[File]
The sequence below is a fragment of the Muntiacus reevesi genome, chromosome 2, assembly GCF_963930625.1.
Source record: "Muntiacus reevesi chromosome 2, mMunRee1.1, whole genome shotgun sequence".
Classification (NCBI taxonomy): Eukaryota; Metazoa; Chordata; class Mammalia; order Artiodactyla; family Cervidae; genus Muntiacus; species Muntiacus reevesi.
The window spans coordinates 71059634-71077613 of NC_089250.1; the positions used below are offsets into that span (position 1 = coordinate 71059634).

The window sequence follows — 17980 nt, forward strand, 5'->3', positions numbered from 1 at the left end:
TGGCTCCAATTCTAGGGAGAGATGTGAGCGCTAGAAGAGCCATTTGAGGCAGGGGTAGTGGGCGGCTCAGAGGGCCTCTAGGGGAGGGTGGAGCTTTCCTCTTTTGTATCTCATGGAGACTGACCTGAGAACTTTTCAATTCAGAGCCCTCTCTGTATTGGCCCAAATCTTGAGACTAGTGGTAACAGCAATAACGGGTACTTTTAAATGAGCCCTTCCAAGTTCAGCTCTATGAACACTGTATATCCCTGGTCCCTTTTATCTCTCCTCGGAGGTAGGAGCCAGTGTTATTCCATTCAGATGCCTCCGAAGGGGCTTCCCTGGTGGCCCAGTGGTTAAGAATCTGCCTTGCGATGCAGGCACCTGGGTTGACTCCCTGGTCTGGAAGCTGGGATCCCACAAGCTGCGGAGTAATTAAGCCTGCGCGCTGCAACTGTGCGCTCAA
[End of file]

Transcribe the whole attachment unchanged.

The sequence below is a fragment of the Muntiacus reevesi genome, chromosome 2, assembly GCF_963930625.1.
Source record: "Muntiacus reevesi chromosome 2, mMunRee1.1, whole genome shotgun sequence".
Classification (NCBI taxonomy): Eukaryota; Metazoa; Chordata; class Mammalia; order Artiodactyla; family Cervidae; genus Muntiacus; species Muntiacus reevesi.
The window spans coordinates 71059634-71077613 of NC_089250.1; the positions used below are offsets into that span (position 1 = coordinate 71059634).

The window sequence follows — 17980 nt, forward strand, 5'->3', positions numbered from 1 at the left end:
TGGCTCCAATTCTAGGGAGAGATGTGAGCGCTAGAAGAGCCATTTGAGGCAGGGGTAGTGGGCGGCTCAGAGGGCCTCTAGGGGAGGGTGGAGCTTTCCTCTTTTGTATCTCATGGAGACTGACCTGAGAACTTTTCAATTCAGAGCCCTCTCTGTATTGGCCCAAATCTTGAGACTAGTGGTAACAGCAATAACGGGTACTTTTAAATGAGCCCTTCCAAGTTCAGCTCTATGAACACTGTATATCCCTGGTCCCTTTTATCTCTCCTCGGAGGTAGGAGCCAGTGTTATTCCATTCAGATGCCTCCGAAGGGGCTTCCCTGGTGGCCCAGTGGTTAAGAATCTGCCTTGCGATGCAGGCACCTGGGTTGACTCCCTGGTCTGGAAGCTGGGATCCCACAAGCTGCGGAGTAATTAAGCCTGCGCGCTGCAACTGTGCGCTCAA